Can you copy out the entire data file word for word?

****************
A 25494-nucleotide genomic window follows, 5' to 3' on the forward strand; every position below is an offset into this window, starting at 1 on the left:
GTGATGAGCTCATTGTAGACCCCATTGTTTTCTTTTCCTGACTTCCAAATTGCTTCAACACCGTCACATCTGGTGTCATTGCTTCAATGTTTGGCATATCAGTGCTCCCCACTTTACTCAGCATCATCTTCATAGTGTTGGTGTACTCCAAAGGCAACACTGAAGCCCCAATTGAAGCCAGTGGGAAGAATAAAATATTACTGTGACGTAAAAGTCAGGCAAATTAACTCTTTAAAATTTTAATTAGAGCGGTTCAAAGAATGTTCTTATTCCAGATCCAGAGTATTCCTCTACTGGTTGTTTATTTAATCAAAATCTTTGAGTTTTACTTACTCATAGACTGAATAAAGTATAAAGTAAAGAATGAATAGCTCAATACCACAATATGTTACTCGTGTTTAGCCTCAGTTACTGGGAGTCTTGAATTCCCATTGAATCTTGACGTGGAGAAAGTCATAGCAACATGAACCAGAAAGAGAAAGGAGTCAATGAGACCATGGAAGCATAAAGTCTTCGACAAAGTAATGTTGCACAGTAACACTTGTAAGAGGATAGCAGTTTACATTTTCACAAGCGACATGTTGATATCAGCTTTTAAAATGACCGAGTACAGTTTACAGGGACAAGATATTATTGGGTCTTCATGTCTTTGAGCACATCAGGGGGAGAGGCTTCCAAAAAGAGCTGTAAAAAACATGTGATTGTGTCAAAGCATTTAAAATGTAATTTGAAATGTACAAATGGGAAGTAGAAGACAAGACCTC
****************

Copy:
A 25494-nucleotide genomic window follows, 5' to 3' on the forward strand; every position below is an offset into this window, starting at 1 on the left:
GTGATGAGCTCATTGTAGACCCCATTGTTTTCTTTTCCTGACTTCCAAATTGCTTCAACACCGTCACATCTGGTGTCATTGCTTCAATGTTTGGCATATCAGTGCTCCCCACTTTACTCAGCATCATCTTCATAGTGTTGGTGTACTCCAAAGGCAACACTGAAGCCCCAATTGAAGCCAGTGGGAAGAATAAAATATTACTGTGACGTAAAAGTCAGGCAAATTAACTCTTTAAAATTTTAATTAGAGCGGTTCAAAGAATGTTCTTATTCCAGATCCAGAGTATTCCTCTACTGGTTGTTTATTTAATCAAAATCTTTGAGTTTTACTTACTCATAGACTGAATAAAGTATAAAGTAAAGAATGAATAGCTCAATACCACAATATGTTACTCGTGTTTAGCCTCAGTTACTGGGAGTCTTGAATTCCCATTGAATCTTGACGTGGAGAAAGTCATAGCAACATGAACCAGAAAGAGAAAGGAGTCAATGAGACCATGGAAGCATAAAGTCTTCGACAAAGTAATGTTGCACAGTAACACTTGTAAGAGGATAGCAGTTTACATTTTCACAAGCGACATGTTGATATCAGCTTTTAAAATGACCGAGTACAGTTTACAGGGACAAGATATTATTGGGTCTTCATGTCTTTGAGCACATCAGGGGGAGAGGCTTCCAAAAAGAGCTGTAAAAAACATGTGATTGTGTCAAAGCATTTAAAATGTAATTTGAAATGTACAAATGGGAAGTAGAAGACAAGACCTC